Gravity (2D) (2013)


Director: Alfonso Cuarón

Release Date: October 4th, 2013 (US); November 7th, 2013 (UK)

Genre: Drama; Science-fiction; Thriller

Starring: Sandra Bullock, George Clooney

Alfonso Cuarón’s Gravity has been lauded with praise from audiences and critics alike since its recent big screen release, being labelled groundbreaking, pioneering cinema. Emphatically described as immersive and emotive. Even breathtaking. Perhaps so much so that no space-set extravaganza will ever be the same again, purely because space on film in the future has a Gravity-esque brass ring to aspire to.

This abundance of praise, however, has been attributed primarily to Gravity in its 3D format (heck, even Mark Kermode thoroughly enjoyed this version). The jury is therefore still out on Gravity in its classic, run-of-the-mill 2D version. Does the trend-setting cinematography and floaty camera work succeed at all in two-dimensions? Is the film as engrossing and all-encompassing without the plethora of protruding debris and George Clooney-ness?

Quite simply, the answer to these questions is no. Not a resounding no, but a no nonetheless. And this flares up a number of issues, the most significant being whether or not Gravity in 3D is, more-so than any other three-dimensional film to date, essentially a theme park thrill ride in a cinema. Perhaps even — put in the plainest of terms — a gimmick. This is not necessarily a negative — film critic Danny Leigh on BBC’s Film 2013 mentioned that the film which Gravity reminded him most of was the Lumière Brothers’ L’arrivée d’un train en gare de La Ciotat (known in the UK as Train Pulling into a Station).

First shown in 1895, the film is a short 50-second piece depicting a steam train’s arrival at a bustling station. The first of its kind, the oncoming train apparently startled audience members and sent them fleeing in fear of the vehicle. The Lumière Brothers, themselves pioneers in the art of filmmaking, perceived cinema and the cinematic experience as a physical one, where audience members would be totally entranced and involved in what they were seeing. This was the birth of cinema and back then cinema was an out-of-body experience.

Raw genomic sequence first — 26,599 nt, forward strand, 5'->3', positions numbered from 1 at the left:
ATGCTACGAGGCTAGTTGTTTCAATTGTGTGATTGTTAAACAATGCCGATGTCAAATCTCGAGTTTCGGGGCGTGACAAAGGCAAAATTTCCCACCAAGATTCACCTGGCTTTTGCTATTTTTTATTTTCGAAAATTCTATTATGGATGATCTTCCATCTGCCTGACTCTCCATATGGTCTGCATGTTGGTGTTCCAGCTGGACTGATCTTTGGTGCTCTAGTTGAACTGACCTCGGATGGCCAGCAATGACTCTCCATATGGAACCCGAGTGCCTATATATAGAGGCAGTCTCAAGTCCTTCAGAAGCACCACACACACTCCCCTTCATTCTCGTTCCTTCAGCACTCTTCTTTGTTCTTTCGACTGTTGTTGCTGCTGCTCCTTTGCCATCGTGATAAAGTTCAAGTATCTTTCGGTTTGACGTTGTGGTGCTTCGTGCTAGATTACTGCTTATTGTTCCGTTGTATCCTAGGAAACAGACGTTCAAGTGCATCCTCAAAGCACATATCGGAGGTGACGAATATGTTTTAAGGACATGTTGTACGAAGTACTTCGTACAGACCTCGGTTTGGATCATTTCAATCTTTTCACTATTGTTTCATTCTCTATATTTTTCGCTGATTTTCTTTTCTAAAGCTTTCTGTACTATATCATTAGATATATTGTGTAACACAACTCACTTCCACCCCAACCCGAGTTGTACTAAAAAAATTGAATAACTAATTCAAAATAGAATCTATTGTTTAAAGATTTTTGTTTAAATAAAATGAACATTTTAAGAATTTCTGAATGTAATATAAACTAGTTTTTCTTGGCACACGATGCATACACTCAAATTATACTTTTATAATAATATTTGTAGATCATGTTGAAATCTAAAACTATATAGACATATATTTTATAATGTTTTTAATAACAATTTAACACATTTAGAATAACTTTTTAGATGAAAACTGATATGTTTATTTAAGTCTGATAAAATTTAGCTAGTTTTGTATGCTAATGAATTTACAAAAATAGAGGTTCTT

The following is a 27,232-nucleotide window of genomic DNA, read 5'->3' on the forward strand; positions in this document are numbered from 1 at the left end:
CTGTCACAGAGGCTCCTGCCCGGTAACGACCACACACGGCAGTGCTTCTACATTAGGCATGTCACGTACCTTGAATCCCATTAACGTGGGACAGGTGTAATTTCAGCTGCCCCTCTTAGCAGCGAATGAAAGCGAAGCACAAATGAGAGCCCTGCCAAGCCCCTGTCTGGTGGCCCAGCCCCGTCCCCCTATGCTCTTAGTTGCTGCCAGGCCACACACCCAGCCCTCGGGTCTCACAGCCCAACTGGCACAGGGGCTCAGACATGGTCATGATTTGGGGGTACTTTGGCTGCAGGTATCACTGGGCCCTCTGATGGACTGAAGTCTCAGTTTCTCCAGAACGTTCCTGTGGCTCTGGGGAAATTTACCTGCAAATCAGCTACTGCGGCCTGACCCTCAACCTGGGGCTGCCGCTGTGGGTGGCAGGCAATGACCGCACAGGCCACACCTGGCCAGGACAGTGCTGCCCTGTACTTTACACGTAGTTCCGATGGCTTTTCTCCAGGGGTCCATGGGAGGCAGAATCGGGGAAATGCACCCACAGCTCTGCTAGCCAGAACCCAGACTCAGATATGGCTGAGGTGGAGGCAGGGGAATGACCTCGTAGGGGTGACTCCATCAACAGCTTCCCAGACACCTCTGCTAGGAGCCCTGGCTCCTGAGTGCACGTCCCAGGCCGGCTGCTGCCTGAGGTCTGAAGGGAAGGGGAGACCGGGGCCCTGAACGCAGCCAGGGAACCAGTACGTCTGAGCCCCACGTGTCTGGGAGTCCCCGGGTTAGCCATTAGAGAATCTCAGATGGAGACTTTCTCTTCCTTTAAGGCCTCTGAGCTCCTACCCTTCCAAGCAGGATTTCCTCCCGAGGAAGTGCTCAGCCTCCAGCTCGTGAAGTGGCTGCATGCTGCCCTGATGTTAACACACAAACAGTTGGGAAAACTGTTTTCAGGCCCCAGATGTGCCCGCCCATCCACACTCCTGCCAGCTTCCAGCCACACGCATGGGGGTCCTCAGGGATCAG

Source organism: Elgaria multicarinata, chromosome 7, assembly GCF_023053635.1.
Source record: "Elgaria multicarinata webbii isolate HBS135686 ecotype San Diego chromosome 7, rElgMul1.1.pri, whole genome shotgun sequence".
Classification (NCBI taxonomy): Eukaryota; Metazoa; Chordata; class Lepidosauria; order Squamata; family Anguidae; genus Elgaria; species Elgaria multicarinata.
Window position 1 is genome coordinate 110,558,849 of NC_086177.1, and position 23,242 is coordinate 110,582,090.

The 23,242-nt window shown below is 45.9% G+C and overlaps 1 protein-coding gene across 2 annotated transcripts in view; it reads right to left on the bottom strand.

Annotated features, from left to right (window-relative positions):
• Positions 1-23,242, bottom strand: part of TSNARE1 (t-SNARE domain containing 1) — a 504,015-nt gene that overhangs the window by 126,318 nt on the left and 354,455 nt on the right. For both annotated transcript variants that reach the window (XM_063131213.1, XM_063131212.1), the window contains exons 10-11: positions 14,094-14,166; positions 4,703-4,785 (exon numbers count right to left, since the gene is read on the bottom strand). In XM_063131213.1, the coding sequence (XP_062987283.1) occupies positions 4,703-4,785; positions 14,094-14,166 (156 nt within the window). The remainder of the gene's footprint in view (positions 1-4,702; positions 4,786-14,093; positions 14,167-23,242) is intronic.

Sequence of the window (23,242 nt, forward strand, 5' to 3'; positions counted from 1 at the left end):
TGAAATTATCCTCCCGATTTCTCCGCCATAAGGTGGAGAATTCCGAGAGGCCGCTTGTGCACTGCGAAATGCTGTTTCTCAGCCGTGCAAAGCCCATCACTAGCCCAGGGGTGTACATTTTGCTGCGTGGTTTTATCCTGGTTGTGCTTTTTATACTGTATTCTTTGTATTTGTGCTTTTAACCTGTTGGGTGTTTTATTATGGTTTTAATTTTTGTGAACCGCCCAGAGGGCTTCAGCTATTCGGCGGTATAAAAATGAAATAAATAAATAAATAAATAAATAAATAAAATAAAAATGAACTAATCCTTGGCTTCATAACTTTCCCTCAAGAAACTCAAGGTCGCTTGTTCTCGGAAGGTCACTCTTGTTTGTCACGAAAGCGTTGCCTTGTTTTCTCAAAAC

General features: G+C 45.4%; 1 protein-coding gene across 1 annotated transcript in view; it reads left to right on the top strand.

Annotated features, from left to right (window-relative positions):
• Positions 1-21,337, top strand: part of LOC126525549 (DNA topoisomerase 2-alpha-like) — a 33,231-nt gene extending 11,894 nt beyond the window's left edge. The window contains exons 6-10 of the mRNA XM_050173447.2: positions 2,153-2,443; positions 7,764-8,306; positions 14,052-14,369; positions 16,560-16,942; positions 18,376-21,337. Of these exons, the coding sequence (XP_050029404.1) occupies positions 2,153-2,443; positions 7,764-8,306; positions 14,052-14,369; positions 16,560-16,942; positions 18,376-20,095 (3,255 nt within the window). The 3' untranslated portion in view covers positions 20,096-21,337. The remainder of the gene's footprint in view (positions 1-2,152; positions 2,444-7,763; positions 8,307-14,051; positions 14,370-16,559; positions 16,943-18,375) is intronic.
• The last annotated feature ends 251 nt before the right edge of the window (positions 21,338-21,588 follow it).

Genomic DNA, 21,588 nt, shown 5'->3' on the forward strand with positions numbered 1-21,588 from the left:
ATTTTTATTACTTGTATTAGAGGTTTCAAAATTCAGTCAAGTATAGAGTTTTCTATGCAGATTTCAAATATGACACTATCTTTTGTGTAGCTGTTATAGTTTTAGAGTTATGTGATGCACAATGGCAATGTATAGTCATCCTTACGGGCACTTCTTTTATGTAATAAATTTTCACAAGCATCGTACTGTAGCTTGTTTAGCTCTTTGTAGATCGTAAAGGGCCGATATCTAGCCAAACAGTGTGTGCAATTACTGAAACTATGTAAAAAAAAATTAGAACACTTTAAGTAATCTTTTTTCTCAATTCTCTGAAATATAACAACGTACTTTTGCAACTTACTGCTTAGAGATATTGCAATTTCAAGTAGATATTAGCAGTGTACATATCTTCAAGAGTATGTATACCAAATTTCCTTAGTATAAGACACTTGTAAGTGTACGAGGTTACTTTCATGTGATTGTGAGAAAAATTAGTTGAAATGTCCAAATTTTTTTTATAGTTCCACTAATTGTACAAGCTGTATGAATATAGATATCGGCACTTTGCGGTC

Fast-forward over a century and, by all accounts, this wholly enveloping feeling has returned as Gravity in 3D. But the same cannot be said for Gravity in 2D. The film sees Sandra Bullock’s Ryan Stone on her first space shuttle mission, partnering spacewalk veteran Matt Kowalski (Clooney) on his final mission (you can see where this one is going). After hearing news of a Russian satellite accident, the pair are bombarded with the resultant debris and metal, leaving them separated, low on oxygen and in desperate need of a safe return to Earth — to gravity.

Gravity (2D) looks stunning. The intricately manoeuvring astro-camera delicately shifts around the blackness, almost giving off the sense that the viewer is up there with the mission team (it probably does relay this sensation entirely, in 3D). The screen displays the magnificence of planet Earth in its fullest form and the film, as a purely flat visual output, looks simply awesome. So awesome that the philosophical Kowalski comments on the “beauty” a number of times.

Bullock is good as Dr. Stone, a woman who has recently lost her child and finds solace in the emptiness of space — an emptiness that no doubt has engulfed her for what feels like millennia, and that has left her devoid of any genuine happiness or enthusiasm for life. George Clooney does George Clooney very well, bursting with unbridled charisma and charm. The pair, and Bullock in particular, do genuinely come across as actors who have gone hell-for-leather and to ensure that there is a completely organic impression emitted from their space-set performances, an organic understanding that the film itself does incredibly well to generate (a generation likely far greater in 3D) as it was obviously unable to shoot on location.

Here is where Gravity (2D) returns from cloud nine to the bleak pavements of earth: the narrative is nothing more than just alright. Much of the film sees the astronauts glide around space for a period of time before colliding with a number of space stations and shuttles as they search for a route back to Earth. The novelty of watching these small, inconsequential beings wander at times aimlessly around the dark beyond wears off fairly early on, and unfortunately the dialogue is too commonplace and puffy to keep the audience attentive. There are bountiful amounts of clichés (“I’ve got a bad feeling about this”) and a number of deep-rooted conversations about existence and life (foetal position alert) recycled from sci-fi B-movies. The film is self-aware of this, and it would seem that the 3D version of Gravity does not need to worry about plot because the entrenching nature of proceedings means viewers are too busy being wowed by that new, exciting feeling of immersion in space alongside the characters.